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dc.contributor.authorSafaee, Natasha Marieen_US
dc.date.accessioned2014-03-14T20:47:07Z
dc.date.available2014-03-14T20:47:07Z
dc.date.issued2009-08-18en_US
dc.identifier.otheretd-10282009-104413en_US
dc.identifier.urihttp://hdl.handle.net/10919/35517
dc.description.abstractEukaryotic organisms require the ability to respond to their environments. They do so by utilizing signal transduction pathways that allow for signals to effect final biological responses. Many times, these final responses require new gene expression events that have been stimulated or repressed within the nucleus. Thus, much of the understanding of signal transduction pathways converges on the understanding of how signaling affects gene expression alterations (Kumar et al., 2004). The regulation of gene expression involves the modification of chromatin between condensed (closed, silent) and expanded (open, active) states. Histone modifications, such as acetylation, can determine the open versus closed status of chromatin. The PHD (Plant HomeoDomain) finger is a structural domain primarily found in nuclear proteins across eukaryotes. This domain specifically recognizes the epigenetic marks H3K4me2 and H3K4me3, which are di- and tri-methylated lysine 4 residues of Histone H3 (Loewith et al., 2000; Kuzmichev et al., 2002; Vieyra et al. 2002; Shiseki et al., 2003; Pedeux et al., 2005, Doyon et al., 2006). It is estimated that there are ~150 proteins that contain the PHD finger in humans (Solimon and Riabowol, 2007). The PHD finger is conserved in yeast and plants, however an analysis of this domain has only been performed done in Arabidopsis thaliana (Lee et al., 2009). The work presented in this report aims to extend the analysis of this domain in plants by identifying the PHD fingers of the crop species Oryza sativa (rice). In addition, a phylogenetic analysis of all PHD fingers in Arabidopsis and rice was undertaken. From these analyses, it was determined that there are 78 PHD fingers in Arabidopsis and 70 in rice. In addition, these domains can be categorized into classes and groups by defining features within the conserved motif. In a separate study, I investigated the function of two of the PHD finger proteins from Arabidopsis, ING1 (INhibitor of Growth1) and ING2. In humans, these proteins can be found in complexes associated with both open and closed chromatin. They facilitate chromatin remodeling by recruiting histone acetyltransferases and histone deacetylases to chromatin (Doyon et al., 2006, Pena et al., 2006). In addition, these proteins recognize H3K4me2/3 marks and are believed to be â interpretersâ of the histone code (Pena et al., 2006, Shi et al., 2006). To understand the function of ING proteins in plants, I took a reverse genetics approach and characterized ing1 and ing2 mutants. My analysis revealed that these mutants are altered in time of flowering, as well as their response to nutrient and stress conditions. Lastly, I was able to show that ING2 protein interacts in vitro with SnRK1.1, a nutrient/stress sensor (Baena-Gonzalez et al., 2007). These results indicate a novel function for PHD proteins in plant growth, development and stress response.en_US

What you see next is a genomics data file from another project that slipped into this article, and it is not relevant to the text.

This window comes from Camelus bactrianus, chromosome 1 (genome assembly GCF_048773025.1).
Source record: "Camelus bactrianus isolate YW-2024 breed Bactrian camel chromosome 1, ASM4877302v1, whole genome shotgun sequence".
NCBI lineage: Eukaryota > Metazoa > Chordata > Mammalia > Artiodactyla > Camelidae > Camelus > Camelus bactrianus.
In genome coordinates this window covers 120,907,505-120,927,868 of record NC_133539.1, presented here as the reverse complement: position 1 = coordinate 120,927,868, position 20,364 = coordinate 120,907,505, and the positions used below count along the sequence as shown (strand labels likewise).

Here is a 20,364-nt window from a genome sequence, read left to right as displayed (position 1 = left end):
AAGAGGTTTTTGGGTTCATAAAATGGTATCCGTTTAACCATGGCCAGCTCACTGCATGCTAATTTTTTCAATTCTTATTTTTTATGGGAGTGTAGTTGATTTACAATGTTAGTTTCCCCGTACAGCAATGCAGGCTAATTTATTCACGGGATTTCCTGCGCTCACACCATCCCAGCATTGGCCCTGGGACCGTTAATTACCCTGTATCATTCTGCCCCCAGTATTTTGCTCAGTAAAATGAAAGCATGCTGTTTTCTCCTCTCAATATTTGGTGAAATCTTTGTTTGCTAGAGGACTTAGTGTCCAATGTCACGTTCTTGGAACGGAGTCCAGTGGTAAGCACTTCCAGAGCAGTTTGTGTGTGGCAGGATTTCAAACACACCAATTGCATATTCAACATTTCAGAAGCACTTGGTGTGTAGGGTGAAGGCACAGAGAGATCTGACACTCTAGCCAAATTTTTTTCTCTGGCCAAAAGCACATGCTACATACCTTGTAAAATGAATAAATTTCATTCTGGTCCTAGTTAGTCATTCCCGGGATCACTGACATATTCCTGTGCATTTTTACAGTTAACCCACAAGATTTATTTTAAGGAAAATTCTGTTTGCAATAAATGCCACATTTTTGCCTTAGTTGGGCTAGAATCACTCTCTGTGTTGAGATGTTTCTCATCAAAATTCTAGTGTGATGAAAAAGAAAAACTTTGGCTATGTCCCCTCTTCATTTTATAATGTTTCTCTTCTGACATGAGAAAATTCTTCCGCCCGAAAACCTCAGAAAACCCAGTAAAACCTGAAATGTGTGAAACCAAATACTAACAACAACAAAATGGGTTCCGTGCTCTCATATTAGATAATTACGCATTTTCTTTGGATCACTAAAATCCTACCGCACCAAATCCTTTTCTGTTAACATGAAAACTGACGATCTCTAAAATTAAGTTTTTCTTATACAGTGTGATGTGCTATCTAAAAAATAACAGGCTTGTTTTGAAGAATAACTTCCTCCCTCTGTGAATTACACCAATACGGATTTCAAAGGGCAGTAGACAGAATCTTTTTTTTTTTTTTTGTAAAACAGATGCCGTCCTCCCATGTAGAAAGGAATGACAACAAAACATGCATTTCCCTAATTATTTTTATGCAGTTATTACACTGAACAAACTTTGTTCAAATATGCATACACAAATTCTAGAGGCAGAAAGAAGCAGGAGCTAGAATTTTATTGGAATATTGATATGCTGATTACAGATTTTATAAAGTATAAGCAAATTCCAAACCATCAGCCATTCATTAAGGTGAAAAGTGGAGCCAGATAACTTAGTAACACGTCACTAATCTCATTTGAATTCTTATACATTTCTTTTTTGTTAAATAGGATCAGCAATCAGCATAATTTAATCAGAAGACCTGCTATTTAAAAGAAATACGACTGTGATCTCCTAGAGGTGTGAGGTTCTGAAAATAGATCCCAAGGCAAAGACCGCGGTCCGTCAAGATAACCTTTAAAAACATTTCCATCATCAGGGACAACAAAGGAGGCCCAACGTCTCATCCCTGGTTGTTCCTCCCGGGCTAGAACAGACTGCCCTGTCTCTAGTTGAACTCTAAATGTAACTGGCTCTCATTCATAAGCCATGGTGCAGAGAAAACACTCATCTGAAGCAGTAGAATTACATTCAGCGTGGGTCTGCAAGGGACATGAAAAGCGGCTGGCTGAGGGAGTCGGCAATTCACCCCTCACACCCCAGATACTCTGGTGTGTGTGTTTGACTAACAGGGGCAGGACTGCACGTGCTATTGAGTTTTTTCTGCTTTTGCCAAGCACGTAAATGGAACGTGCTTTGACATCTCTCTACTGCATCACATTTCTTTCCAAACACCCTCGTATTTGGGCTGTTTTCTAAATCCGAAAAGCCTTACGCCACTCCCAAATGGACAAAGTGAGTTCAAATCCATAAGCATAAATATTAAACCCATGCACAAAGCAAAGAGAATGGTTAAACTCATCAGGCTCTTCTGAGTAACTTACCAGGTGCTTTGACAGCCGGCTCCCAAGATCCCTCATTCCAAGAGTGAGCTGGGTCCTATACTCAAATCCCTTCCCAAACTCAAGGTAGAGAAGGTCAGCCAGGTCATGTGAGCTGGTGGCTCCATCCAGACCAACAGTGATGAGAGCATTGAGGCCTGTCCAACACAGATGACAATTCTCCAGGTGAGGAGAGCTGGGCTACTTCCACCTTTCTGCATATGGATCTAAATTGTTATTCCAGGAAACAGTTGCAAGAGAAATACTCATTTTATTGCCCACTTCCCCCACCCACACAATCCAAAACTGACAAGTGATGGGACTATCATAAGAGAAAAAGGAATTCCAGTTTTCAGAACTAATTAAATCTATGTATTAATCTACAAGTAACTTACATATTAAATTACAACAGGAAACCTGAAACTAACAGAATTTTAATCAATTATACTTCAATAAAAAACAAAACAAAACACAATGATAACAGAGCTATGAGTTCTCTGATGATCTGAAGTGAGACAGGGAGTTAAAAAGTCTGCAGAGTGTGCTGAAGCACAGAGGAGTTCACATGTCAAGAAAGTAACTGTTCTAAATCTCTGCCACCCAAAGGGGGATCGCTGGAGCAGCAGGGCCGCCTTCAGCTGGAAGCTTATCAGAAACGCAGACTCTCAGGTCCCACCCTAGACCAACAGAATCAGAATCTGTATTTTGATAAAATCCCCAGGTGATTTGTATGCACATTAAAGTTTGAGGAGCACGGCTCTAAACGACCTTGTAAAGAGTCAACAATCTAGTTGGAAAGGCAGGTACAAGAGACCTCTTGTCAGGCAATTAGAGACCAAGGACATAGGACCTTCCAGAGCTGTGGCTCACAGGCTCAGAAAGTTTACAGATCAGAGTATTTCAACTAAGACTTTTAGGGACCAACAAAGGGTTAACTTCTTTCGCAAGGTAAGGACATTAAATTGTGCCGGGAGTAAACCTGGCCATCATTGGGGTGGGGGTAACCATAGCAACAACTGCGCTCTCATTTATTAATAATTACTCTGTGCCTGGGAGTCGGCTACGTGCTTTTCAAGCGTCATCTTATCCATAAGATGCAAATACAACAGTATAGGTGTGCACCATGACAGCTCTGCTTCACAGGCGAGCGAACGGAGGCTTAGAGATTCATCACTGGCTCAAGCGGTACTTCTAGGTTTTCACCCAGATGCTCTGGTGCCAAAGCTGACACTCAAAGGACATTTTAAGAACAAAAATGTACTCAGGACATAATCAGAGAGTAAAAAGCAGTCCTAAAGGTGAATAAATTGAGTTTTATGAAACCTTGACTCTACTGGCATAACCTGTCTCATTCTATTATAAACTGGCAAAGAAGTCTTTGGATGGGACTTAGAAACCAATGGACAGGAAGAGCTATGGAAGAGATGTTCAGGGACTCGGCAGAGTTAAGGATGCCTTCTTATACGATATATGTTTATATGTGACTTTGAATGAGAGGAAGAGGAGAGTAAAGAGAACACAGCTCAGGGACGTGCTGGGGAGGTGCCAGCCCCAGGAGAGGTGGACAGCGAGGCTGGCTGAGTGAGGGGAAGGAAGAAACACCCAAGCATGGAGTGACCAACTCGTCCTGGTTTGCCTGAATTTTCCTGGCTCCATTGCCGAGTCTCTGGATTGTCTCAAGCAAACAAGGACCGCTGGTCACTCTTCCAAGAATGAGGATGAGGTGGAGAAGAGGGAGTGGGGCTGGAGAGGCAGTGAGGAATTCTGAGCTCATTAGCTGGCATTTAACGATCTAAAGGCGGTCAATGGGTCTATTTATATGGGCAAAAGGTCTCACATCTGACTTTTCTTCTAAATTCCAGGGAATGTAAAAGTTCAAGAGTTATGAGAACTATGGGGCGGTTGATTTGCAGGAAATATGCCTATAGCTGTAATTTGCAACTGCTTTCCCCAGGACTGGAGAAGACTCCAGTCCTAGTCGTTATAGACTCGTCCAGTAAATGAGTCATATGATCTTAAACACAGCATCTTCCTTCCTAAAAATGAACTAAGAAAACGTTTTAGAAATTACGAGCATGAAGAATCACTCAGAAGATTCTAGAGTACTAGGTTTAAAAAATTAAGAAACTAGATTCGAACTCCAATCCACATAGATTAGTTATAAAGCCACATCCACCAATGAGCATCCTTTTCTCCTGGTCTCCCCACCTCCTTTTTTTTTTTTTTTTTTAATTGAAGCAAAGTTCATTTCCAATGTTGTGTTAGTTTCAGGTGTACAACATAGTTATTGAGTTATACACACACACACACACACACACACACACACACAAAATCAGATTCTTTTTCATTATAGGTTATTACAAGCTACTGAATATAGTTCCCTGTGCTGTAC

dc.publisherVirginia Techen_US
dc.relation.haspartSafaee_NM_T_2009.pdfen_US
dc.rightsI hereby certify that, if appropriate, I have obtained and attached hereto a written permission statement from the owner(s) of each third party copyrighted matter to be included in my thesis, dissertation, or project report, allowing distribution as specified below. I certify that the version I submitted is the same as that approved by my advisory committee. I hereby grant to Virginia Tech or its agents the non-exclusive license to archive and make accessible, under the conditions specified below, my thesis, dissertation, or project report in whole or in part in all forms of media, now or hereafter known. I retain all other ownership rights to the copyright of the thesis, dissertation or project report. I also retain the right to use in future works (such as articles or books) all or part of this thesis, dissertation, or project report.en_US
dc.subjectInhibitor of Growthen_US
dc.subjectH3K4me3en_US
dc.subjectArabidopsis thalianaen_US
dc.subjectOryza sativaen_US
dc.subjectchromatin remodelingen_US
dc.subjectPlant Homeodomainen_US
dc.titleAnalysis of Plant Homeodomain Proteins and the Inhibitor of Growth Family Proteins in Arabidopsis thalianaen_US
dc.typeThesisen_US
dc.contributor.departmentBiochemistryen_US
dc.description.degreeMaster of Scienceen_US
thesis.degree.nameMaster of Scienceen_US
thesis.degree.levelmastersen_US
thesis.degree.grantorVirginia Polytechnic Institute and State Universityen_US
thesis.degree.disciplineBiochemistryen_US
dc.contributor.committeechairGillaspy, Glenda E.en_US
dc.contributor.committeememberTokuhisa, Jamesen_US
dc.contributor.committeememberMahaney, Jamesen_US
dc.contributor.committeememberDolan, Erinen_US
dc.identifier.sourceurlhttp://scholar.lib.vt.edu/theses/available/etd-10282009-104413/en_US
dc.date.sdate2009-10-28en_US
dc.date.rdate2013-05-21
dc.date.adate2010-01-04en_US


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